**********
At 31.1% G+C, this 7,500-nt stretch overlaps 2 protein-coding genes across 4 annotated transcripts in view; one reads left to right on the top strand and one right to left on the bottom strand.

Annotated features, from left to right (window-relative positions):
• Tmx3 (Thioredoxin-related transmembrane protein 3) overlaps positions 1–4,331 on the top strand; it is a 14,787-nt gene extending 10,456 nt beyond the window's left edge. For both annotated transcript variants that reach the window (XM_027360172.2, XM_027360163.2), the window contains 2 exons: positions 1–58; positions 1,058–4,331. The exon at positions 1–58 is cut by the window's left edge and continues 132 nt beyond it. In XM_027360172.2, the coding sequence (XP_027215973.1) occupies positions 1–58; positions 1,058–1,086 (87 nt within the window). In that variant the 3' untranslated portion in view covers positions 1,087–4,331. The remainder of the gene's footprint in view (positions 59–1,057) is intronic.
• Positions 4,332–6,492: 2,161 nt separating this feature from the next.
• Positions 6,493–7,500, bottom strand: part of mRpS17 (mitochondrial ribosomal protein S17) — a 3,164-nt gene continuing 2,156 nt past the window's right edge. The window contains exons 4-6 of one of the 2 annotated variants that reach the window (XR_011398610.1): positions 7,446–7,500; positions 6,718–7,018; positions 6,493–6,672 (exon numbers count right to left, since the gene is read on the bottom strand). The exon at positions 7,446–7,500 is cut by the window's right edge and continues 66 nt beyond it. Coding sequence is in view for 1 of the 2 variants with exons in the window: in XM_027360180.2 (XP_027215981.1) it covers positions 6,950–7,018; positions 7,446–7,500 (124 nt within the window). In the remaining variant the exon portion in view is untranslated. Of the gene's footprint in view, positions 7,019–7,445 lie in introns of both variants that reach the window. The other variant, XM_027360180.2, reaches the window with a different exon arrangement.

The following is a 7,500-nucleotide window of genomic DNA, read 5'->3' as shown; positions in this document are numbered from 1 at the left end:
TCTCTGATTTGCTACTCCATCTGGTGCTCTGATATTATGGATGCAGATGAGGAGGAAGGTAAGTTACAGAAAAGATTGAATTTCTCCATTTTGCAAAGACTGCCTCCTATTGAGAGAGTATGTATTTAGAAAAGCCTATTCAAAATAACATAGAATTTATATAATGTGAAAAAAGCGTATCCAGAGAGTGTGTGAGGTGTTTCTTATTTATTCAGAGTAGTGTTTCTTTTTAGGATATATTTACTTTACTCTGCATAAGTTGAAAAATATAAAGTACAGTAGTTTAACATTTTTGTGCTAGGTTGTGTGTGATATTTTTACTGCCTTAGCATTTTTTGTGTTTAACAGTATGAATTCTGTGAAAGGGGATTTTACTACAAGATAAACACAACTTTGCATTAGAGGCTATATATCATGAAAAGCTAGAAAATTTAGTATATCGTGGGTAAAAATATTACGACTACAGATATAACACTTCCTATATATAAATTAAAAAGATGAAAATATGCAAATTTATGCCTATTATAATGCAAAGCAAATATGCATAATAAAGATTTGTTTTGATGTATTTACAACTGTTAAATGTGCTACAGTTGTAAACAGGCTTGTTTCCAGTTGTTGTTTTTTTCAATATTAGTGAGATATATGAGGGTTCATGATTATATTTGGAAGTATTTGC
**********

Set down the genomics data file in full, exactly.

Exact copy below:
At 31.1% G+C, this 7,500-nt stretch overlaps 2 protein-coding genes across 4 annotated transcripts in view; one reads left to right on the top strand and one right to left on the bottom strand.

Annotated features, from left to right (window-relative positions):
• Tmx3 (Thioredoxin-related transmembrane protein 3) overlaps positions 1–4,331 on the top strand; it is a 14,787-nt gene extending 10,456 nt beyond the window's left edge. For both annotated transcript variants that reach the window (XM_027360172.2, XM_027360163.2), the window contains 2 exons: positions 1–58; positions 1,058–4,331. The exon at positions 1–58 is cut by the window's left edge and continues 132 nt beyond it. In XM_027360172.2, the coding sequence (XP_027215973.1) occupies positions 1–58; positions 1,058–1,086 (87 nt within the window). In that variant the 3' untranslated portion in view covers positions 1,087–4,331. The remainder of the gene's footprint in view (positions 59–1,057) is intronic.
• Positions 4,332–6,492: 2,161 nt separating this feature from the next.
• Positions 6,493–7,500, bottom strand: part of mRpS17 (mitochondrial ribosomal protein S17) — a 3,164-nt gene continuing 2,156 nt past the window's right edge. The window contains exons 4-6 of one of the 2 annotated variants that reach the window (XR_011398610.1): positions 7,446–7,500; positions 6,718–7,018; positions 6,493–6,672 (exon numbers count right to left, since the gene is read on the bottom strand). The exon at positions 7,446–7,500 is cut by the window's right edge and continues 66 nt beyond it. Coding sequence is in view for 1 of the 2 variants with exons in the window: in XM_027360180.2 (XP_027215981.1) it covers positions 6,950–7,018; positions 7,446–7,500 (124 nt within the window). In the remaining variant the exon portion in view is untranslated. Of the gene's footprint in view, positions 7,019–7,445 lie in introns of both variants that reach the window. The other variant, XM_027360180.2, reaches the window with a different exon arrangement.

The following is a 7,500-nucleotide window of genomic DNA, read 5'->3' as shown; positions in this document are numbered from 1 at the left end:
TCTCTGATTTGCTACTCCATCTGGTGCTCTGATATTATGGATGCAGATGAGGAGGAAGGTAAGTTACAGAAAAGATTGAATTTCTCCATTTTGCAAAGACTGCCTCCTATTGAGAGAGTATGTATTTAGAAAAGCCTATTCAAAATAACATAGAATTTATATAATGTGAAAAAAGCGTATCCAGAGAGTGTGTGAGGTGTTTCTTATTTATTCAGAGTAGTGTTTCTTTTTAGGATATATTTACTTTACTCTGCATAAGTTGAAAAATATAAAGTACAGTAGTTTAACATTTTTGTGCTAGGTTGTGTGTGATATTTTTACTGCCTTAGCATTTTTTGTGTTTAACAGTATGAATTCTGTGAAAGGGGATTTTACTACAAGATAAACACAACTTTGCATTAGAGGCTATATATCATGAAAAGCTAGAAAATTTAGTATATCGTGGGTAAAAATATTACGACTACAGATATAACACTTCCTATATATAAATTAAAAAGATGAAAATATGCAAATTTATGCCTATTATAATGCAAAGCAAATATGCATAATAAAGATTTGTTTTGATGTATTTACAACTGTTAAATGTGCTACAGTTGTAAACAGGCTTGTTTCCAGTTGTTGTTTTTTTCAATATTAGTGAGATATATGAGGGTTCATGATTATATTTGGAAGTATTTGC